Monday, June 9, 2014

Fighting EVD in Sierra Leone; Is SEA The Ebola Virus?

I found this article on social media giving a different view of the response to the Ebola virus in Sierra Leone. I thought it was worth sharing.

By Saffa.

It is very obvious that the issue of the Ebola virus has been a constant topic of discussion since the outbreak started in neighbouring Guinea. The Ebola virus by all indications is a dreadful disease that has the propensity of claiming several lives within the shortest possible time and the dreadful aftermath of any contact of this disease to a significant extent is not an envisaged reality of any well meaning Sierra Leonean.

Quite recently, it has now been confirmed that this contagious disease is now within the precinct of the Eastern Provincial district of Kailahun. However, what is appalling is the fact that discussions on this deadly outbreak especially on social media have been trivialized and politicized by some rabble-rousing unpatriotic Sierra Leoneans of which I have the firm belief that is a smear crackdown on the national efforts in salvaging the outbreak.

It is crystal clear that this is a national concern and as a nation we should all clamour to intensify efforts in sensitizing and educating the public on government’s efforts in trying to curb and find appropriate solutions to this national menace. In times like this, politics should not be a matter of consideration but harnessing a concerted approach in managing and finding an amicable resolution to the menace. This is no time for petty politics.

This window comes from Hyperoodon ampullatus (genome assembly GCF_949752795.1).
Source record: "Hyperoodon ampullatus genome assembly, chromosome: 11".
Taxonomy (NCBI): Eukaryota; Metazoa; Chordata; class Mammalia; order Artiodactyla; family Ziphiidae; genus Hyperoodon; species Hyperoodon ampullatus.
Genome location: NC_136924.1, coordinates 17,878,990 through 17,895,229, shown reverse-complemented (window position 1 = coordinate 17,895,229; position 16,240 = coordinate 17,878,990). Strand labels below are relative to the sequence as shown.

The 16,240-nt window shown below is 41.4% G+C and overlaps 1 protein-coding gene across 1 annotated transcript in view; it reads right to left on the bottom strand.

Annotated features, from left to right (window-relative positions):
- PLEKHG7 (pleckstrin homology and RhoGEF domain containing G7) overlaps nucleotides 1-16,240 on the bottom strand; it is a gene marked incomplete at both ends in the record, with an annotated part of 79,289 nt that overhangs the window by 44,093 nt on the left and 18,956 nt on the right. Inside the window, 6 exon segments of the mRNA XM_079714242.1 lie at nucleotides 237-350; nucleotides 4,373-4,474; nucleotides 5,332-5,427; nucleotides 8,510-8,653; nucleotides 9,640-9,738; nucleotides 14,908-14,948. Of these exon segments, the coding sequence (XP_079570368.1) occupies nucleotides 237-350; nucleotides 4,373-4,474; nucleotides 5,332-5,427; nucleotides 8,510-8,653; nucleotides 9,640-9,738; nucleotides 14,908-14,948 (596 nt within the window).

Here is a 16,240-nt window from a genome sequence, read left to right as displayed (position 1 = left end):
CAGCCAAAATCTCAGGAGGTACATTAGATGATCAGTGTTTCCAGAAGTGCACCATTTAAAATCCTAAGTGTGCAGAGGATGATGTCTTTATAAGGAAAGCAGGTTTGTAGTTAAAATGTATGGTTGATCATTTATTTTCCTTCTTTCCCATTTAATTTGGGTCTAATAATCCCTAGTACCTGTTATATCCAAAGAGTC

But to put the argument into perspective, one may be wondering what efforts the Ministry of Health and Sanitation (MOHS) has taken after the confirmation of the outbreak of Ebola in Sierra Leone. The ministry at a crucial moment like this should be seen pivotal in its efforts, measures, and campaign strategies, all in an effort to show its assertiveness and concern in finding a lasting solution to this emerging national scourge.

Prior to the outbreak in Sierra Leone, the MOHS has been on its alert and preparedness for any suspected cases around the border areas in the affected neighbouring Guinea. The Minister of Health and Sanitation, Miatta Kargbo has expressed government’s concerns and efforts in finding a solution to this outbreak and putting measures in place to prevent the disease from spreading to other parts of the country. 

Indeed the mental picture held by several Sierra Leoneans about the Ebola virus is scary and awful, and this presupposes the fact that one has to be careful in handling and managing information about the virus.
To complement these strides, the ministry has been working in close partnership with the World Health Organization and several non-governmental organizations like Red Cross, Medicin San Frontiers, Oxfam etc together with a Task Force Surveillance team set up by the ministry to look into suspected cases and has been working since the outbreak started in Guinea.

The surveillance team comprises lab surveillance, coordination and management of reported cases. This in essence gives you a picture of work being done behind the scenes in curbing the disease. An intensified health communications strategy and a weekly task force meeting chaired by the minister were implemented. Since then, upon the request of the MOHS, a Metabiota Daily Report has been produced since the beginning of the Ebola alert in Sierra Leone reporting on laboratory diagnostics, training progress and other issues to EVD preparedness and response.